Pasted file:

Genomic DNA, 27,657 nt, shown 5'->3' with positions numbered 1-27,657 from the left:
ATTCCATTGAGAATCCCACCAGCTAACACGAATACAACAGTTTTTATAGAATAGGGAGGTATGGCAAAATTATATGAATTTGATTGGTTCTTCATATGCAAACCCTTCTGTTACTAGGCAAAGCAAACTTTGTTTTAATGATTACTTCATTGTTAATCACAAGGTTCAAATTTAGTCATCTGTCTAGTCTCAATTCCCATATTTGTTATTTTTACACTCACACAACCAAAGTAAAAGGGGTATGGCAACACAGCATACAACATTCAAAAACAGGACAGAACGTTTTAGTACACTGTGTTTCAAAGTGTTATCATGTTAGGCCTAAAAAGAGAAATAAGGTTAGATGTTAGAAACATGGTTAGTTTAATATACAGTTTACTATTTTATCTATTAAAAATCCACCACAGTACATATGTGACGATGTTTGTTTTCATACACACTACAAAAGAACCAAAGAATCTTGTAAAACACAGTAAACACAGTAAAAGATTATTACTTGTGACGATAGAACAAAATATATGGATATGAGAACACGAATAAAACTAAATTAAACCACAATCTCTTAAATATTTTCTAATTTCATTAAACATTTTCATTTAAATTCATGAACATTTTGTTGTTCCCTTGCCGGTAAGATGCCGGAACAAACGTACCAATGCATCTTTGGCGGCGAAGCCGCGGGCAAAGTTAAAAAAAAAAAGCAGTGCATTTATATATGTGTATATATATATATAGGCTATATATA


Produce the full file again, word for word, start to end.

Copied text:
Genomic DNA, 27,657 nt, shown 5'->3' with positions numbered 1-27,657 from the left:
ATTCCATTGAGAATCCCACCAGCTAACACGAATACAACAGTTTTTATAGAATAGGGAGGTATGGCAAAATTATATGAATTTGATTGGTTCTTCATATGCAAACCCTTCTGTTACTAGGCAAAGCAAACTTTGTTTTAATGATTACTTCATTGTTAATCACAAGGTTCAAATTTAGTCATCTGTCTAGTCTCAATTCCCATATTTGTTATTTTTACACTCACACAACCAAAGTAAAAGGGGTATGGCAACACAGCATACAACATTCAAAAACAGGACAGAACGTTTTAGTACACTGTGTTTCAAAGTGTTATCATGTTAGGCCTAAAAAGAGAAATAAGGTTAGATGTTAGAAACATGGTTAGTTTAATATACAGTTTACTATTTTATCTATTAAAAATCCACCACAGTACATATGTGACGATGTTTGTTTTCATACACACTACAAAAGAACCAAAGAATCTTGTAAAACACAGTAAACACAGTAAAAGATTATTACTTGTGACGATAGAACAAAATATATGGATATGAGAACACGAATAAAACTAAATTAAACCACAATCTCTTAAATATTTTCTAATTTCATTAAACATTTTCATTTAAATTCATGAACATTTTGTTGTTCCCTTGCCGGTAAGATGCCGGAACAAACGTACCAATGCATCTTTGGCGGCGAAGCCGCGGGCAAAGTTAAAAAAAAAAAGCAGTGCATTTATATATGTGTATATATATATATAGGCTATATATA